Frank Eliason has learned to be skeptical about pitches and promises from social media vendors.

Buyers "must use caution," says Eliason, senior vice president of social media at Citigroup. "Anytime I hear, 'You must have this,' I get concerned."

If a vendor boasts to Eliason, for example, that it can help Citi send tailored marketing offers to customers through social media — but the vendor's pitch arrives in Eliason's spam filter — it's a bad sign.

"If you're so good at it, why didn't I hear about it through social media?" Eliason says. "Banking is a relationship business. So are banks' relationships with vendors: they center on trust."

Before striking a deal or even shopping for a vendor, you should set clear objectives, Eliason says. If you know precisely what you want and can articulate that to the vendor, you minimize the chances of a misunderstanding. Bankers, consultants and lawyers warn that miscommunication in vendor negotiations can lead to compliance issues, penalty fees or reputational damage — or an out-and-out public relations disaster.

It's also a good idea to try a vendor's cloud-based tools before signing any contracts, Eliason says.

"Don't be afraid to ask," he says.

Not only will the test trials help you see whether the technology works, they will also show whether the tool aligns with the company brand, Eliason says.

Technology will not change a brand's "culture," Eliason says. "The tool must fit the culture. … Every company is a little different."

One of Citigroup's newer social media partnerships is with Sprinklr, provider of an enterprise social media management system. The bank has used the tool in the United States for a few months and is in the midst of a global rollout.

"We had parameters and knew what we needed to accomplish," Eliason says.

"These tools are changing rapidly, as are the social media sites," Eliason says.

Lawyers and consultants say it can be difficult for banks to keep up with these sites' updates to terms of use and privacy settings.

"That security assessment you did at the beginning of the relationship with the vendor, especially in social, could change significantly within six months," says Mercedes Kelley Tunstall, of counsel at Ballard Spahr in Washington.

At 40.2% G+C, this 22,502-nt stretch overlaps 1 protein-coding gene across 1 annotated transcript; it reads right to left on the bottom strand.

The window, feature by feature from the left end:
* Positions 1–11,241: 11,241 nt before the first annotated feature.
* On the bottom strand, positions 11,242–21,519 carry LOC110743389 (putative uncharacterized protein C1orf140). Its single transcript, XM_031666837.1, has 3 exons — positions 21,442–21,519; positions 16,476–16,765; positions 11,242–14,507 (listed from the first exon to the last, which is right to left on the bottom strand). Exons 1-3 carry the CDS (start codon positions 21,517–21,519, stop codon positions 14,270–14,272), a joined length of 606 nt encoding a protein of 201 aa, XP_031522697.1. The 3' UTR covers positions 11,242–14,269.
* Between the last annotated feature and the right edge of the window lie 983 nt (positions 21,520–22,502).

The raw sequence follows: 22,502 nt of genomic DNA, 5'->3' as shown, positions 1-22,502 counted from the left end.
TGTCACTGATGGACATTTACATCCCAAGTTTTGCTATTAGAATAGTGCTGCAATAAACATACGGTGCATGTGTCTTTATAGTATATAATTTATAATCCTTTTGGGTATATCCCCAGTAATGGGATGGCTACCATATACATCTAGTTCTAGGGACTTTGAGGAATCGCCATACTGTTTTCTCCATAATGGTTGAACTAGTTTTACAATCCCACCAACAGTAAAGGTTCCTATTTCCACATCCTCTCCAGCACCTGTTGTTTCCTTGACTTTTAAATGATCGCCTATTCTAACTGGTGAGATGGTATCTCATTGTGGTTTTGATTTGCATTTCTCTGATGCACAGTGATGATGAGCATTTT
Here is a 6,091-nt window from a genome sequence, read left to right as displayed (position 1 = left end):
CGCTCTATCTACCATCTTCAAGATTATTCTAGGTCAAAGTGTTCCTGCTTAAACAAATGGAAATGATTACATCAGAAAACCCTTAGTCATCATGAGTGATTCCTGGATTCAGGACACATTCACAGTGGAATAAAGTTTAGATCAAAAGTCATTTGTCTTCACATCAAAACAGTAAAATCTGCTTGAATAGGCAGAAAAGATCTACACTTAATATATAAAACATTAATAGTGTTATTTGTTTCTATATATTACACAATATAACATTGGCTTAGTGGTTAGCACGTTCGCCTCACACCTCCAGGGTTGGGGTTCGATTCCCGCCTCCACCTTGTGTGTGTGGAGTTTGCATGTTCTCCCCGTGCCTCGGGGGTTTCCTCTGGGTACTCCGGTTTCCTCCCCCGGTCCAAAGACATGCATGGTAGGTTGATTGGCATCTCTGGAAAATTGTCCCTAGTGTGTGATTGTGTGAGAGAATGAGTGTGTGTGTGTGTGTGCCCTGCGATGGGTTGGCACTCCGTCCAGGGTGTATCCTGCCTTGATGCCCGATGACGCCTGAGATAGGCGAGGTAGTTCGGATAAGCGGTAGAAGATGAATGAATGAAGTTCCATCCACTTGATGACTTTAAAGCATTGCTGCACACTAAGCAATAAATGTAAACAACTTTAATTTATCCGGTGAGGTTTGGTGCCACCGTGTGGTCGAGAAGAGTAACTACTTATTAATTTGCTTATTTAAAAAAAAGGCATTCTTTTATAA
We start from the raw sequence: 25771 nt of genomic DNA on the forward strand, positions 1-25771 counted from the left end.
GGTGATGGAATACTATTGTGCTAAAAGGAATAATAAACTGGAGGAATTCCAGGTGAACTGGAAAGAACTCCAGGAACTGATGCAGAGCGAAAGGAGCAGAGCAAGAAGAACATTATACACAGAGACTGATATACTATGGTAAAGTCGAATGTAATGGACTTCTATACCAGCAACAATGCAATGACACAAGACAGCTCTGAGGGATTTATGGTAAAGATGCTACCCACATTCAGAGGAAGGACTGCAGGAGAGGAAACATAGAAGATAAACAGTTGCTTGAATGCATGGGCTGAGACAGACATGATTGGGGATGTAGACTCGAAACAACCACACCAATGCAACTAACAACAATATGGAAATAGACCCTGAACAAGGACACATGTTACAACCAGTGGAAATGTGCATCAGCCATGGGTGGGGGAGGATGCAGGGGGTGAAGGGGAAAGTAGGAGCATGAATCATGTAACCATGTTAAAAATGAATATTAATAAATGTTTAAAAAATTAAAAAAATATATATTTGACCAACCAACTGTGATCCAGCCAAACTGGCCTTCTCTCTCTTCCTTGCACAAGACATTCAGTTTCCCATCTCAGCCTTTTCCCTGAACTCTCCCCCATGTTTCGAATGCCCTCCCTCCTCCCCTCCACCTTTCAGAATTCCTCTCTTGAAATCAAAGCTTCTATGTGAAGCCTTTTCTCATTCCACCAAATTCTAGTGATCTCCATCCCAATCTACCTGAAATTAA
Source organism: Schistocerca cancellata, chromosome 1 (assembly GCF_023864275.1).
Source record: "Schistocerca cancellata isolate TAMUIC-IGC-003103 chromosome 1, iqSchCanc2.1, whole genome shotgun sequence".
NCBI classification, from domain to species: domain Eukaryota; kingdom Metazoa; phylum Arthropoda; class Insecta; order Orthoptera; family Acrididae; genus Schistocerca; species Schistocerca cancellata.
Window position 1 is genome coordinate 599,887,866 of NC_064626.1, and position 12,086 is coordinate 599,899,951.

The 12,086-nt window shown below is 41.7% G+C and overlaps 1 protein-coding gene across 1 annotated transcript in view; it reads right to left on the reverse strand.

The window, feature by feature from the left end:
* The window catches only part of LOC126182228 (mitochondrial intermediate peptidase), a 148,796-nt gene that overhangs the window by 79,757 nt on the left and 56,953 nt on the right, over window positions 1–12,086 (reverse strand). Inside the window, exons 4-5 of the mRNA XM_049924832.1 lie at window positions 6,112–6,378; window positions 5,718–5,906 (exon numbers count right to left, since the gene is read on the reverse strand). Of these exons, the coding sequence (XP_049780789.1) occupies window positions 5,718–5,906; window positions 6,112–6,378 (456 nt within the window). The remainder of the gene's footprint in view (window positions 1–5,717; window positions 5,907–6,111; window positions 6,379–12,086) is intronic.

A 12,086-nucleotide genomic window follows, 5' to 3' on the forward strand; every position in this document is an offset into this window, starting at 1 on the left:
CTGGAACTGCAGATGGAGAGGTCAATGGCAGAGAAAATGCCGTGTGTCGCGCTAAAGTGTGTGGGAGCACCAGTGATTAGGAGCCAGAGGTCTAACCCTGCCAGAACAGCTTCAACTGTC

Banks using outside companies to serve as the voice of the bank in social media must be particularly careful, Tunstall says.

In the social channel, which demands quick responses, an outsider may see what he perceives to be a run-of-the-mill consumer complaint and hastily respond in a way that causes more trouble, Tunstall says.

Banks should monitor the social media activity of such partners, she says.

Edward Kramer, executive vice president of regulatory affairs for Wolters Kluwer Financial Services, offers similar advice.

"Periodically review what is actually happening in real time," Kramer says.

Managing outside relationships is difficult for banks of all sizes.

"A lot of banks are doing their most innovative work by working with smaller technology companies," Tunstall says, and that has its pitfalls.

Among the issues some banks face when working with younger startups is their eagerness to trumpet their big wins. In typical vendor contracts, a bank stipulates a no-press-release clause about the relationship if it's worried it will be seen as endorsing a company.

"This is pretty easy to lock down and control in paper and TV," Tunstall says.

But now, young companies itch to make announcements through social media channels to the point that they will accept less in fees in order to announce the wins, she says. Banks should stay tuned to how their partners distribute the news.